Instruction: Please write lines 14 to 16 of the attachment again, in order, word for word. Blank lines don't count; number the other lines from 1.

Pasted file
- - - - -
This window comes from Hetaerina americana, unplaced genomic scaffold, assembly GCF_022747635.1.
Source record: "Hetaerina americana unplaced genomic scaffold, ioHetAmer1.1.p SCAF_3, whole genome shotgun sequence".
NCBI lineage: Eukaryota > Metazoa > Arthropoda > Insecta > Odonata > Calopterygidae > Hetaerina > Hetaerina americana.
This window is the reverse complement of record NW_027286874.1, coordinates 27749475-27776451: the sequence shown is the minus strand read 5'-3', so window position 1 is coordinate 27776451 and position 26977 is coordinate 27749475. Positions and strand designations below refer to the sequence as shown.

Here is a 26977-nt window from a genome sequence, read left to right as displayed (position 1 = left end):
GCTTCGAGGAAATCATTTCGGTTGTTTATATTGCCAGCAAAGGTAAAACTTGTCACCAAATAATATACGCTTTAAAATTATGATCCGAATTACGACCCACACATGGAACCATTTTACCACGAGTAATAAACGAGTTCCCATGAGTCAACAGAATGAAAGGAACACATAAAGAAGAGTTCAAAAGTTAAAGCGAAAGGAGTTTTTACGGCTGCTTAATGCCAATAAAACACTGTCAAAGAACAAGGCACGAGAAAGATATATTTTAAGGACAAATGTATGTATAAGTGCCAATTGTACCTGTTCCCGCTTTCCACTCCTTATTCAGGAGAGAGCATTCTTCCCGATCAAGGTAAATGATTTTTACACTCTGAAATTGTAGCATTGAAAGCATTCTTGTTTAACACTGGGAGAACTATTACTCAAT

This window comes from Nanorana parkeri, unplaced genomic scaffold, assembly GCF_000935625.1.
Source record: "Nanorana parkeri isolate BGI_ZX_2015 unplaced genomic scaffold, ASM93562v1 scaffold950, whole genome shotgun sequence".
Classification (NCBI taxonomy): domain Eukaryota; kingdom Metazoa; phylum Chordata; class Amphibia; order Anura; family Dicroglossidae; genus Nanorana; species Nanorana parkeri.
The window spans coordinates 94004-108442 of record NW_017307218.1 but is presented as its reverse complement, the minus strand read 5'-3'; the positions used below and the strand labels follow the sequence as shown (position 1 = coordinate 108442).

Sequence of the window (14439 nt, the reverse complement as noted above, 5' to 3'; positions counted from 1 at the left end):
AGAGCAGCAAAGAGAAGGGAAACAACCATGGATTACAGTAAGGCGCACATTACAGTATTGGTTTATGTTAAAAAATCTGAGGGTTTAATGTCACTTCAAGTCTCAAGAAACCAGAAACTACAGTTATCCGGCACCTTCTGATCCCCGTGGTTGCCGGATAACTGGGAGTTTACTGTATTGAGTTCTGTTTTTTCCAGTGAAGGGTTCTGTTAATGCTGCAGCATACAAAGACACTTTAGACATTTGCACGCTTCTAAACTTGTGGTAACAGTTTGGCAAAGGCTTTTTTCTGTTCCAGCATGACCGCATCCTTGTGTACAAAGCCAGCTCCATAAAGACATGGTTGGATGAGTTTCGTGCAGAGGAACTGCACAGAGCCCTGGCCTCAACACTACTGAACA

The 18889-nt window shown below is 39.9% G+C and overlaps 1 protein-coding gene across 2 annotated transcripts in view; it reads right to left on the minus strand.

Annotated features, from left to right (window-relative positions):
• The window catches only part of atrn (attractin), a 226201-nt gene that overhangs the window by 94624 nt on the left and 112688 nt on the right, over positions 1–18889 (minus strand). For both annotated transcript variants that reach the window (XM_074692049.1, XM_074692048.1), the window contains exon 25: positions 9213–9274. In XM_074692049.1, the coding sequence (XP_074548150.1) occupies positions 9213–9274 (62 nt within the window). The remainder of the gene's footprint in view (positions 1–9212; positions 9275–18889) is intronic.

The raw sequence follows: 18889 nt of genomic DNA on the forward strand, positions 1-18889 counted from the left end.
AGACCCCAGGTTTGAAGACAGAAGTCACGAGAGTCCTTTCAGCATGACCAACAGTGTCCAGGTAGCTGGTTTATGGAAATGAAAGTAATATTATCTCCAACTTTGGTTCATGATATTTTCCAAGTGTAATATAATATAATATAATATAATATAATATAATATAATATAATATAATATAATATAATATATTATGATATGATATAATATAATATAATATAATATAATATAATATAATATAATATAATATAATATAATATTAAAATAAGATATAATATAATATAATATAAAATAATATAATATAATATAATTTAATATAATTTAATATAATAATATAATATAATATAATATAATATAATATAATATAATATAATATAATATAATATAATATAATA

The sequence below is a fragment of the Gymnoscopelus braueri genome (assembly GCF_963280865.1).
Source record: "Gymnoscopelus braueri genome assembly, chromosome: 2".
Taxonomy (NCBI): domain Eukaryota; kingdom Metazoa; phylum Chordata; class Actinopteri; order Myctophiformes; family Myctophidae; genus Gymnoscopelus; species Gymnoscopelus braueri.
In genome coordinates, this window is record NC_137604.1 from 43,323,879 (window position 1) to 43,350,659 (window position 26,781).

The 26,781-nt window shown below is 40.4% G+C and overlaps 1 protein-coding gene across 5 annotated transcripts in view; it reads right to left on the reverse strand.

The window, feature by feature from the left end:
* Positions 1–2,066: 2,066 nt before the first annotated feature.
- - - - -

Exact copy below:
Annotated features, from left to right (window-relative positions):
• The window catches only part of atrn (attractin), a 226201-nt gene that overhangs the window by 94624 nt on the left and 112688 nt on the right, over positions 1–18889 (minus strand). For both annotated transcript variants that reach the window (XM_074692049.1, XM_074692048.1), the window contains exon 25: positions 9213–9274. In XM_074692049.1, the coding sequence (XP_074548150.1) occupies positions 9213–9274 (62 nt within the window). The remainder of the gene's footprint in view (positions 1–9212; positions 9275–18889) is intronic.

The raw sequence follows: 18889 nt of genomic DNA on the forward strand, positions 1-18889 counted from the left end.